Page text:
Obituary: Kunihiko Kodaira

A natural bent for mathematics can be seen at all levels of daily life in Japan. In fish and vegetable markets, sellers tot up figures at high speeds: calculators are too slow and clumsy for them. Children practice the soroban (abacus) and partake in nationwide competitions, in which their ability triumphs over the computer. Japan has produced many mathematical geniuses, none more renowned that Kunihiko Kodaira. But their excellence in that branch of science finds recognition abroad rather than at home, especially when they work in the field of pure mathematics.

Certain younger mathematicians, after emigrating to major American universities, played a significant part in the almost never-ending progress of finding a solution to Fermat's theorem, a task in which they were encouraged by the much older Kodaira. This problem had baffled scholars of number theory ever since the mid-17th century, when Pierre de Fermat first posed it in a scribbled note in the margin of one of his books. Amir D. Aczel's book Fermat's Last Theorem: unlocking the secret of an ancient mathematical problem, clearly and elegantly written, was deservedly one of the best- sellers when it was first published in the United States in 1996. It reads like a brilliant thriller.

Among Kodaira's "disciples" involved in the solving of this theorem were Goro Shimura and his close friend Yutaka Taniyama, who were both at the Princeton Institute for Advanced Studies with Kodaira, and posited the Shimura-Taniyama conjecture that was an important step towards the solution of the problem.

There was a good deal of rather underhand in-fighting among the contestants for the honour of being the first to discover the answer, particularly among ambitious and highly gifted French mathematicians and this may have contributed to Taniyama's suicide on his 35th birthday. Certainly all the researchers were under very great strain and Andrew Wiles, who eventually cracked the formula almost by accident after years of struggle, spent the previous months in a nervous daze.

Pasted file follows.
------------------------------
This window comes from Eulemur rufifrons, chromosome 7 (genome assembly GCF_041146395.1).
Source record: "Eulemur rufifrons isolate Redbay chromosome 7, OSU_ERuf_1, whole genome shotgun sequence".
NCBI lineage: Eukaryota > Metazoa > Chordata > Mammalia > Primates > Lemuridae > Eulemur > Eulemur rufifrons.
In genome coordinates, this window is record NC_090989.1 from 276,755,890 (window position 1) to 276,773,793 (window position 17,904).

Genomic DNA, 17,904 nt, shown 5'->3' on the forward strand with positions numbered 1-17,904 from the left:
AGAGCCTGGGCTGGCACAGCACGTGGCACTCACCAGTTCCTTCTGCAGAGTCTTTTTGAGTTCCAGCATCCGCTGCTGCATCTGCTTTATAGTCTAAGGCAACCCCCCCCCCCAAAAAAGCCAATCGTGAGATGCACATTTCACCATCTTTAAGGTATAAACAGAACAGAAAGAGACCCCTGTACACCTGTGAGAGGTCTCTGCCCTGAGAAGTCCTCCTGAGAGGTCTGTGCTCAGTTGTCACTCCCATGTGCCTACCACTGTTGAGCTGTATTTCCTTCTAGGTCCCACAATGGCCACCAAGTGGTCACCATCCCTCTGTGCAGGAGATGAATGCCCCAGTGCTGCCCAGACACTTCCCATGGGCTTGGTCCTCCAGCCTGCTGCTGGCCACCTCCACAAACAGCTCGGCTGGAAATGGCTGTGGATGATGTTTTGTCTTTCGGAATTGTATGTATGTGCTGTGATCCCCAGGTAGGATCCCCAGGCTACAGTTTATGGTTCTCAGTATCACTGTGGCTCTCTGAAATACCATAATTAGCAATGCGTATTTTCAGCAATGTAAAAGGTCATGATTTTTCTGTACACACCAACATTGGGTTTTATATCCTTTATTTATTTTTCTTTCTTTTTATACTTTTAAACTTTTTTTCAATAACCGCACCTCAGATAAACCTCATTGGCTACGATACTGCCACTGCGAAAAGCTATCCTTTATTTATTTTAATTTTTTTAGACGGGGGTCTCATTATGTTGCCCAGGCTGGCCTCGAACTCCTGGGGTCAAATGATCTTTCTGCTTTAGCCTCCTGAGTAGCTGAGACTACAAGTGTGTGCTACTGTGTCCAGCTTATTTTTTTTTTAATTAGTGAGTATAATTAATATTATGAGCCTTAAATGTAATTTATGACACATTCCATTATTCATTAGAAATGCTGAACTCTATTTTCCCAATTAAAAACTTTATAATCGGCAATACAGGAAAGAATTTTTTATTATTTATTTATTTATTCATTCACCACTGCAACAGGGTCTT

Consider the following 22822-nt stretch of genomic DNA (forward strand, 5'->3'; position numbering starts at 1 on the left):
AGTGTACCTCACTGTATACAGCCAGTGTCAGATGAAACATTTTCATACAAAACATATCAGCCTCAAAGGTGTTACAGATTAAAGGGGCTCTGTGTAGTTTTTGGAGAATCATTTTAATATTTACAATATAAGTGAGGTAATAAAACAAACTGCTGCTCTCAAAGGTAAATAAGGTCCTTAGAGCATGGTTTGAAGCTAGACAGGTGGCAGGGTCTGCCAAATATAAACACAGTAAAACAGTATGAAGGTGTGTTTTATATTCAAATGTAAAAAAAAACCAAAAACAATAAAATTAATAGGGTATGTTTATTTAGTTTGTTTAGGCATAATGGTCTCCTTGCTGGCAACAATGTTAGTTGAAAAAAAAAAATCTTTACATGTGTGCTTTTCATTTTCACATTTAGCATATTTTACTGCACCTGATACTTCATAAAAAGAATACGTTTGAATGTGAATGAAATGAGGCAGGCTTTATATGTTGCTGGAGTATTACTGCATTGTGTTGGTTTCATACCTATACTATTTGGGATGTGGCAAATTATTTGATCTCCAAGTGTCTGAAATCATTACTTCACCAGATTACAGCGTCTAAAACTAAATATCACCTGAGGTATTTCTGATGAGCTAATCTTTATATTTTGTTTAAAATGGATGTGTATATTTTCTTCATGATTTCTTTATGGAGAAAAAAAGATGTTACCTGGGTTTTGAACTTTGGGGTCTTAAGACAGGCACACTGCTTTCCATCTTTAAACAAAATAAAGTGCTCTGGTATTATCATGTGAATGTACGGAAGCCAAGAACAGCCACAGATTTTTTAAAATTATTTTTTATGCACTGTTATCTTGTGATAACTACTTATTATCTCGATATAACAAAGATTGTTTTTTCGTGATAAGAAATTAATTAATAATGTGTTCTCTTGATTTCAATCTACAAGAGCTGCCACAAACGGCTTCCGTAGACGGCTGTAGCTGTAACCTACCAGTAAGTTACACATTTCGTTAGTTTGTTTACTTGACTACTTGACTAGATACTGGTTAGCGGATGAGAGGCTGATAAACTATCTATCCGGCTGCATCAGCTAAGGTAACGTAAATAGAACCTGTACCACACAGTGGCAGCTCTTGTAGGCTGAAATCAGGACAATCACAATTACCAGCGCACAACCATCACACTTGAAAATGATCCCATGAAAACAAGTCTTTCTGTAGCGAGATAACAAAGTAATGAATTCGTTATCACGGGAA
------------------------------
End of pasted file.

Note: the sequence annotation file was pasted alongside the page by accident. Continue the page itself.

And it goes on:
Modern Japanese mathematics may be said to date from the founding in 1877 of the Tokyo Mathematical Society. One of its latest fruits is Sugaku Jiten (1985), published in English in 1990 as Encyclopaedic Dictionary of Mathematics. Kodaira played a prominent role in its editing and publication.

He had already published a large number of books and scholarly papers on such themes as harmonic analysis, differential operators, complex analytic manifolds and above all algebraic geometry, a field in which he helped Japan to become a world leader. He was the first Japanese to be awarded the prestigious Fields Medal, and another of his students, Shigefumi Mori, won the same distinction in 1990 for solving problems in the classification of three dimensional algebraic varieties.

Another of the younger mathematicians, Heisuke Hironaka, won the Fields Prize in 1970 for research into algebraic manifolds and the resolution of singularities in analytic spaces. Much of this innovative work would not have been accomplished without Kunihiko Kodaira's exemplary groundbreaking work.

Kodaira took a degree in Mathematics at Tokyo University in 1938 and followed it with a degree in Physics in 1941. In 1944 he became an Assistant Professor of Mathematics at his Alma Mater. After the Second World War, Japanese mathematicians despaired of any kind of official advancement in Japanese academe and soon there was a steady "brain drain" in all fields of scholarly endeavour to Europe and the US. Kodaira got the call from Princeton in 1949 and was one of the first Japanese to take up a post there. He became a basic influence on 20th-century mathematics. He taught also at Harvard, Stanford, John Hopkins.

He did not return to Japan until 1957, to accept the Order of Culture Prize from the Emperor, and the Japan Academy Prize in the same year. In 1967 he became full professor at Tokyo University and also taught at Gakushin University.

He was elected a Japan Academy Member and "Foreign Member" of the American Science Academy. He had played the piano since childhood, to concert standard, and married the girl with whom he used to play duets, a gifted young violinist. In later years, he protested against the standardisation and regimention of the young in Japan's grinding new education system, accusing the Ministry of Education of crushing individualism, and eliminating creativity and initiative in children and university students, the full horror of which development is all too plain to see today in Japan.

Kodaira wrote some good popular books about mathematics including Journal of a Lazy Mathematician and I Could Only Do Maths.

Kunihiko Kodaira, mathematician: born Tokyo 1915; died 26 July 1997.

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